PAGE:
I really see good things happening. We at NNRH have plans for new services. Great Basin College is continuing to expand its healthcare footprint. The new UNR Family Residency Program is critical. Our new partnership with Elko AirOne will continue to blossom.
I think we will need to be more collaborative than we have been in the past, especially with neighboring facilities in Battle Mountain and Winnemucca. I think we can figure out how to support each other better and maybe bring new services to our communities where one hospital alone would not be able to do that.
The commitment and passion that exists in this community by many people will also drive the future of healthcare. I am proud of what we have been able to accomplish in the last four years and I know it will continue. I am excited about moving into a new chapter with Vicki, my wife, to be closer to our grandkids. At the same time, I am sad to leave this community and some of my best friends.
RENO — The Bureau of Land Management will offer 40 parcels in Elko, Eureka and Nye counties totaling approximately 69,691 acres at its March quarterly oil and gas lease sale.
The sale includes parcels near Lee and along the west edge of the Ruby Mountains near the White Pine County border.
This sale does not include the 54,000 acres around the Ruby Mountains being analyzed by the U.S. Forest Service after an expression of interest was filed in April 2017. The environmental analysis and draft decision notice for those parcels is expected to be released by mid-March.
Protests have been filed by The Wilderness Society, Friends of Nevada Wilderness and WildEarth Guardians.
Online bidding will begin at 7 a.m. March 13 via www.energynet.com. Each parcel will have its own unique open bidding period, with start and stop times clearly identified on the auction website.
The open bidding period for each parcel will run for two hours, from start to finish, and bids will only be accepted during a parcel’s open bidding period. The auction website is open to everyone; however, users must register as a bidder on the EnergyNet site before the sale in order to submit bids for any individual parcel.
The lease sale’s environmental assessments, lists and maps of the parcels, and stipulations are online at goo.gl/6XXtBh.
The state of Nevada receives 49 percent of the proceeds of each lease sale. In fiscal year 2016, Nevada received approximately $1.4 million from royalties, rentals and bonus bid payments for oil and gas. Statewide, more than 26,000 jobs are tied to mineral and energy development on BLM-managed public lands.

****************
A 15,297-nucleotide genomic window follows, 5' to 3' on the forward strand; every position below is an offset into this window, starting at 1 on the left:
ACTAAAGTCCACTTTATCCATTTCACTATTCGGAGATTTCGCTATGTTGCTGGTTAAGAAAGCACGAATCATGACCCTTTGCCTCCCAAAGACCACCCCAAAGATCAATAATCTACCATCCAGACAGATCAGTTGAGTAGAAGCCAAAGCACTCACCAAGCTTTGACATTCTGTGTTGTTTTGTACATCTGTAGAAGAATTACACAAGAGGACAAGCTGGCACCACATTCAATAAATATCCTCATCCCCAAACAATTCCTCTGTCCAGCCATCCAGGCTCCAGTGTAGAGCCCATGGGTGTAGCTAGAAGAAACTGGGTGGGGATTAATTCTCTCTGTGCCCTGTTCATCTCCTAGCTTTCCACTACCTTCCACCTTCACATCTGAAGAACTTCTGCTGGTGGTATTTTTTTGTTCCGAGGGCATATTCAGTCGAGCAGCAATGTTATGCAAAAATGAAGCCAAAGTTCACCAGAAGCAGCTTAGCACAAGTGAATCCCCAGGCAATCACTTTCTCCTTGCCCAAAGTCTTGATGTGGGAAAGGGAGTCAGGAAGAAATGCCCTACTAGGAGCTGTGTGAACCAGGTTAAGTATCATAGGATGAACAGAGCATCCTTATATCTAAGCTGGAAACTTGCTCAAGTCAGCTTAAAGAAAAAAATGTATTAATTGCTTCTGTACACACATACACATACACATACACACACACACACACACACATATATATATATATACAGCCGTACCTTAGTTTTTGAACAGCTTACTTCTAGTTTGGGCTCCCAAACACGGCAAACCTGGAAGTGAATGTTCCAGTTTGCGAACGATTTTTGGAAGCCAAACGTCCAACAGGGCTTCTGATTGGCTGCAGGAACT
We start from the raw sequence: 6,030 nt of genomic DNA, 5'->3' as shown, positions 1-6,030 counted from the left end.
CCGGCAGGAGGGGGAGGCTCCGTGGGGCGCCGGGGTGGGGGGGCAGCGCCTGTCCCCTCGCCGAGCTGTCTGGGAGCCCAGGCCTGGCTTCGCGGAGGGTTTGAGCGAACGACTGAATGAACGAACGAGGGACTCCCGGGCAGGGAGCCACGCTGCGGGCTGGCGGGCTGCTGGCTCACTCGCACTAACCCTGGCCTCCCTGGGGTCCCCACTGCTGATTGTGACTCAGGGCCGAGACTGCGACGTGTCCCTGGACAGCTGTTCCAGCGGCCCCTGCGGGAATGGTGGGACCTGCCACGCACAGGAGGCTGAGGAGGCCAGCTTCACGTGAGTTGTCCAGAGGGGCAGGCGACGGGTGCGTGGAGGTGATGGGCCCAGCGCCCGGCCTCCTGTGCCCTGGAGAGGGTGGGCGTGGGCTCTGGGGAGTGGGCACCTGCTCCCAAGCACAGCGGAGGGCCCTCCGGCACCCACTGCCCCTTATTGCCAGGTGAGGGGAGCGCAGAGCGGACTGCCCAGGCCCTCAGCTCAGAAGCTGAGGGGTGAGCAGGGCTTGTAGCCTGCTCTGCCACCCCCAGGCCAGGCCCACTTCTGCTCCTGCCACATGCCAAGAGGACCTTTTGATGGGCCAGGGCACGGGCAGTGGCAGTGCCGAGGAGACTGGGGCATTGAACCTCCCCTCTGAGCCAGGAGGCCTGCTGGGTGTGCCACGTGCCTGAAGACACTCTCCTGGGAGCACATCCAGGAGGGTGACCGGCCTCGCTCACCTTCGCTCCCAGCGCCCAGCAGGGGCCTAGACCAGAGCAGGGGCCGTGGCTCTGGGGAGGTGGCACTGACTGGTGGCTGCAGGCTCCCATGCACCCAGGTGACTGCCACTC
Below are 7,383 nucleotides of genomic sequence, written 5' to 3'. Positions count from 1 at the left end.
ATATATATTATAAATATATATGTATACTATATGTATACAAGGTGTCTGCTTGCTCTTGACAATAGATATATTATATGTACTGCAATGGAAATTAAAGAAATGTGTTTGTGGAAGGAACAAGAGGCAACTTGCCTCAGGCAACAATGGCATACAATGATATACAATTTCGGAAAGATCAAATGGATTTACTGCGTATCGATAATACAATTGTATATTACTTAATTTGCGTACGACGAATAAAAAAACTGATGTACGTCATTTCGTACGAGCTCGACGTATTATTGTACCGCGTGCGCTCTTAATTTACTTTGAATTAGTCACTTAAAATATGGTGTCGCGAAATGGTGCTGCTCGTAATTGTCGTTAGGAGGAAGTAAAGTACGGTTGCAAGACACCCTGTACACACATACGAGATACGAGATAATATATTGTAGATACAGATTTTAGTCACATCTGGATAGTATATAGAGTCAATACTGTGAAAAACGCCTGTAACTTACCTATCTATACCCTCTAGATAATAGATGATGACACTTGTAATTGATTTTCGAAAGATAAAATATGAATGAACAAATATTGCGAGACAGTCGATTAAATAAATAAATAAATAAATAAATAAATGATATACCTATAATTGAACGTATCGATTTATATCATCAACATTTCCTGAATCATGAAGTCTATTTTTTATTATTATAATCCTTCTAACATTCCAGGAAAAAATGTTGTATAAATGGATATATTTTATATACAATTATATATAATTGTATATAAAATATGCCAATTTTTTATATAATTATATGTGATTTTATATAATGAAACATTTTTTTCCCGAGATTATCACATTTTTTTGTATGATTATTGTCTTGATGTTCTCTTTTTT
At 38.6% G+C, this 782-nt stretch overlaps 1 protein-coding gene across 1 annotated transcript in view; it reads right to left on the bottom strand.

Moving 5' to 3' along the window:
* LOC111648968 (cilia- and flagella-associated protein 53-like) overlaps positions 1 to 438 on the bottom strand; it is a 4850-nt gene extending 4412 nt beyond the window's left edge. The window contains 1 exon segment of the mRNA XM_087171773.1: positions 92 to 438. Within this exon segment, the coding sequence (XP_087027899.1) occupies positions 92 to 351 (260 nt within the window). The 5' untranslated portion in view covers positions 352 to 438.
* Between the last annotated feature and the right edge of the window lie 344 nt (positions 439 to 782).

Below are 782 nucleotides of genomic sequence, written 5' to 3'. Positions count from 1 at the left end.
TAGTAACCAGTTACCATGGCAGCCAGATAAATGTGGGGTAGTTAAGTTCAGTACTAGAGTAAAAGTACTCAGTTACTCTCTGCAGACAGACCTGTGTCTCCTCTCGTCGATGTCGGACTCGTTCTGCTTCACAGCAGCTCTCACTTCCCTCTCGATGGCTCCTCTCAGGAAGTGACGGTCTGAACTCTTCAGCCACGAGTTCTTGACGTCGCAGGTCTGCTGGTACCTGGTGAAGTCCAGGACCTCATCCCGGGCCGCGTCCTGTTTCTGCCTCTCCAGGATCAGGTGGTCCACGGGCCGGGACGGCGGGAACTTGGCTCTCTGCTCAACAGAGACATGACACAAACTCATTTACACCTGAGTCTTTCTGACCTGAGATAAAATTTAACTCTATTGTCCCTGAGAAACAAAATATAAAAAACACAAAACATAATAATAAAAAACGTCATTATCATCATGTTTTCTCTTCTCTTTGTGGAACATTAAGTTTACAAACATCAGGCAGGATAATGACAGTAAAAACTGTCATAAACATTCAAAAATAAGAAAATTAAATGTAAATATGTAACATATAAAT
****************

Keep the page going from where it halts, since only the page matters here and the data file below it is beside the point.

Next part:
The previous Elko District sale on March 14, 2017, generated $131,245.
ELKO — Elko County continues to see growth in gambling revenue during 2018.
Casinos here posted double-digit gains in January and the highest percentage gains in the state for the second month in a row.
West Wendover casinos won $14.7 million, an increase of 15.8 percent. Casinos elsewhere in Elko County posted $7.3 million in revenue, an increase of 19.26 percent. The Nevada Gaming Control Board does not provide separate figures for in Elko, Jackpot and Wells.
Statewide, Nevada gambling revenue topped the psychologically important $1 billion threshold in January despite a 2.1 percent year-over-year decline that regulators attributed to the timing of the Chinese New Year and the number of weekend days that month, The Associated Press reported.
Data released Wednesday by the Nevada Gaming Control Board show casinos statewide earned about $1.02 billion from gamblers, a decrease of $21.2 million. The sharpest decline among the markets monitored across the state was the Las Vegas Strip, whose winnings declined 8.9 percent to about $554.8 million.
“We were facing a very difficult comparison,” Mike Lawton, senior analyst with the control board, said of the statewide winnings. “Last January was up 12 percent.”
Lawton attributed the decline to the month having one fewer weekend day compared to January 2017 and the shift of the start of Chinese New Year to February. The timing of the holiday, which traditionally draws crowds of Asian gamblers, in turn, hurt baccarat play — the card game that can be a windfall or whiplash for casinos.
“If you remove baccarat from the equation, total win in the state would have increased by 2.7 percent or $23.6 million,” Lawton said.
Las Vegas saw its eighth consecutive monthly drop in visitation in January. The Las Vegas Convention and Visitors Authority on Wednesday reported visitation dropped 3.3 percent to about 3.4 million.